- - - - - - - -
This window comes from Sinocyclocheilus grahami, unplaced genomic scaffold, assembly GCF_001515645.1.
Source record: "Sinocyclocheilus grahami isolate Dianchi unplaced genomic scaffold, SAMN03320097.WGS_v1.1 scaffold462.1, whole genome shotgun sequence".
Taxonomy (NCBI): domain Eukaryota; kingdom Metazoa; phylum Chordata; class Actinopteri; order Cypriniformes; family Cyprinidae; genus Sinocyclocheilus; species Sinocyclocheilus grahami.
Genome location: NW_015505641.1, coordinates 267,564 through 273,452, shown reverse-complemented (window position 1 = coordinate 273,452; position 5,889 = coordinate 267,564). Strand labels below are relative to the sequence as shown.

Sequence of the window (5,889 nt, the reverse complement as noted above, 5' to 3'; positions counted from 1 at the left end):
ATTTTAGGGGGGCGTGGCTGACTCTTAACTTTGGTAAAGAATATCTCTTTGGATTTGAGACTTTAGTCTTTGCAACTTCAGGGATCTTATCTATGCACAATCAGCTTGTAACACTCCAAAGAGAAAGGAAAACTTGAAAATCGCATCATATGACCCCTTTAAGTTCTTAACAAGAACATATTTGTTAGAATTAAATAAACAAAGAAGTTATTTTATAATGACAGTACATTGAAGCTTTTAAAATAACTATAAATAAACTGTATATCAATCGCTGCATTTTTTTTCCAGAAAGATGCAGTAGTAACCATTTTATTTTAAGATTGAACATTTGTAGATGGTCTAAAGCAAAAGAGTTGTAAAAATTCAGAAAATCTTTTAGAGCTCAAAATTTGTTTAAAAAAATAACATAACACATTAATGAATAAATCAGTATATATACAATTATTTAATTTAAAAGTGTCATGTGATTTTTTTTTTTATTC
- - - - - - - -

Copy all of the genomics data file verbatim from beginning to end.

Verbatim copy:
This window comes from Sinocyclocheilus grahami, unplaced genomic scaffold, assembly GCF_001515645.1.
Source record: "Sinocyclocheilus grahami isolate Dianchi unplaced genomic scaffold, SAMN03320097.WGS_v1.1 scaffold462.1, whole genome shotgun sequence".
Taxonomy (NCBI): domain Eukaryota; kingdom Metazoa; phylum Chordata; class Actinopteri; order Cypriniformes; family Cyprinidae; genus Sinocyclocheilus; species Sinocyclocheilus grahami.
Genome location: NW_015505641.1, coordinates 267,564 through 273,452, shown reverse-complemented (window position 1 = coordinate 273,452; position 5,889 = coordinate 267,564). Strand labels below are relative to the sequence as shown.

Sequence of the window (5,889 nt, the reverse complement as noted above, 5' to 3'; positions counted from 1 at the left end):
ATTTTAGGGGGGCGTGGCTGACTCTTAACTTTGGTAAAGAATATCTCTTTGGATTTGAGACTTTAGTCTTTGCAACTTCAGGGATCTTATCTATGCACAATCAGCTTGTAACACTCCAAAGAGAAAGGAAAACTTGAAAATCGCATCATATGACCCCTTTAAGTTCTTAACAAGAACATATTTGTTAGAATTAAATAAACAAAGAAGTTATTTTATAATGACAGTACATTGAAGCTTTTAAAATAACTATAAATAAACTGTATATCAATCGCTGCATTTTTTTTCCAGAAAGATGCAGTAGTAACCATTTTATTTTAAGATTGAACATTTGTAGATGGTCTAAAGCAAAAGAGTTGTAAAAATTCAGAAAATCTTTTAGAGCTCAAAATTTGTTTAAAAAAATAACATAACACATTAATGAATAAATCAGTATATATACAATTATTTAATTTAAAAGTGTCATGTGATTTTTTTTTTTATTC